Common name: Bok choy; bok choi; pak choy
Botanical name: Brassica rapa var. chinensis
Flowers: In a process often referred to as “bolting,” bok choy can produce delicate yellow flowers, usually during spikes of warmer weather. Many growers of bok choy try to avoid bolting by harvesting before this process occurs, to avoid any chances of the edible plant turning bitter. Some actually prefer the sweet taste of the flowers, and will add them into dishes like salads.
Foliage: Long, ovate, dark green leaves flare out from crisp, white stalks; this entire plant, from the thick stalks to the large, ellipsoid leaves are full of light flavor that complement recipes, whether cooked or prepared raw.
Habit: With a rounded habit, bok choy can reach a height between 1 to 2 feet, with a similar spread.
Season: Depending on climate, these tasty veggies can bring bursts of flavor through any season; in most areas they are usually grown in early spring or late fall because they prefer cool weather.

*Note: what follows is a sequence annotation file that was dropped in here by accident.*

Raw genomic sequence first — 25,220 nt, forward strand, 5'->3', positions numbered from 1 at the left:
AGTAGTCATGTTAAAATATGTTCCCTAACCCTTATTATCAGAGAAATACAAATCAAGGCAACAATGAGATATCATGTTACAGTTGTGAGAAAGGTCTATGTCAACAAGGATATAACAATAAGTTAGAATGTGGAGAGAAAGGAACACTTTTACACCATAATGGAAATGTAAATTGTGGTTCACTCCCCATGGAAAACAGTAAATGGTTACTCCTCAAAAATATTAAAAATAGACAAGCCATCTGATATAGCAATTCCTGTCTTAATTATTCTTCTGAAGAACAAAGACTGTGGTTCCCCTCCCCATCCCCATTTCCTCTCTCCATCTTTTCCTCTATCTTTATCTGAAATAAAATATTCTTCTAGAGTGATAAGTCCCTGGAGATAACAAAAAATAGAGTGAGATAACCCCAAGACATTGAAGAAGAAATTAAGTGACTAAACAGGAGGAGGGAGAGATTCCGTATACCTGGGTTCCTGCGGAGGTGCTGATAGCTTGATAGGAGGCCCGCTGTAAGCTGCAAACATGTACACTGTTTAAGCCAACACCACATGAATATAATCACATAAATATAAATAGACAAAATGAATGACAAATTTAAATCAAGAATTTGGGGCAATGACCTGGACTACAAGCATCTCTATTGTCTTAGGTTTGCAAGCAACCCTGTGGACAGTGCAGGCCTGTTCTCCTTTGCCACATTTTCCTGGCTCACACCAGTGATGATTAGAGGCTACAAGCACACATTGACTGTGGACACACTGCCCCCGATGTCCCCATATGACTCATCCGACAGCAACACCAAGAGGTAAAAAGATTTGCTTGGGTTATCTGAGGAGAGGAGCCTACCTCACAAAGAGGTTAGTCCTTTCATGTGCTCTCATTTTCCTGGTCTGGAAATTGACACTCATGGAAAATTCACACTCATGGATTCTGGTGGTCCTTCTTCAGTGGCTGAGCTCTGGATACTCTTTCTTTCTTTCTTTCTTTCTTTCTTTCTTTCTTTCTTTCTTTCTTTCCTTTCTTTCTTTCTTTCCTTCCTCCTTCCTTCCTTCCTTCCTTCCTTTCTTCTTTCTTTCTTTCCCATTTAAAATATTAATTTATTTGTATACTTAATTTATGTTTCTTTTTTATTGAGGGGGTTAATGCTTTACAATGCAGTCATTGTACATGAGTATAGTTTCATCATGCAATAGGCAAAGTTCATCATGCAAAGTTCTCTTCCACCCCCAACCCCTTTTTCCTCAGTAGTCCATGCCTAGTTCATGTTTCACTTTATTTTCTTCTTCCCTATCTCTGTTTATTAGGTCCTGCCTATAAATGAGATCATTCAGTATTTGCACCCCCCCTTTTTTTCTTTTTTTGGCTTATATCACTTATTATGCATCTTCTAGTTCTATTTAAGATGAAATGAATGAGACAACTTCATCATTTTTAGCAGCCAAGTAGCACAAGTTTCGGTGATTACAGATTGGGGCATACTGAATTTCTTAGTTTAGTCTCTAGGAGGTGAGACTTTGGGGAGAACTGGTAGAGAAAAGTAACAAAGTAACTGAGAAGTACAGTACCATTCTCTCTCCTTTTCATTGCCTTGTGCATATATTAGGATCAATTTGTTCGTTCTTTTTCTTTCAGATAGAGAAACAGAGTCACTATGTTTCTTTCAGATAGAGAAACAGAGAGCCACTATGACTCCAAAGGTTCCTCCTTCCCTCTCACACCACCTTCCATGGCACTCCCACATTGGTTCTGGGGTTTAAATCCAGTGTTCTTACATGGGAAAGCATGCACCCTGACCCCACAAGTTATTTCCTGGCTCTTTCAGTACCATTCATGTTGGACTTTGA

How to grow bok choy: These fast-growing plants thrive in cool weather and typically should be planted in early spring or late fall, in fertile, rich, well-drained soil. Harvest in cooler weather, to avoid wilting; warm weather can cause the plant to rot, or unwanted bolting. Thrives in full sun to part shade.
Produce bountiful harvests with tips from The Vegetable Gardener’s Bible.
Get inspired with valuable tips for fruit and vegetable growing in the Smart Gardening Techniques: Edible Gardening.
Learn about eight easy-to-grow vegetables that will maximize your space and minimize your work in Horticulture’s 8 Great Vegetables for the Edible Garden Online Workshop.
Create tasty and satisfying meals with your homegrown vegetables with The Everything Vegetarian CookBook.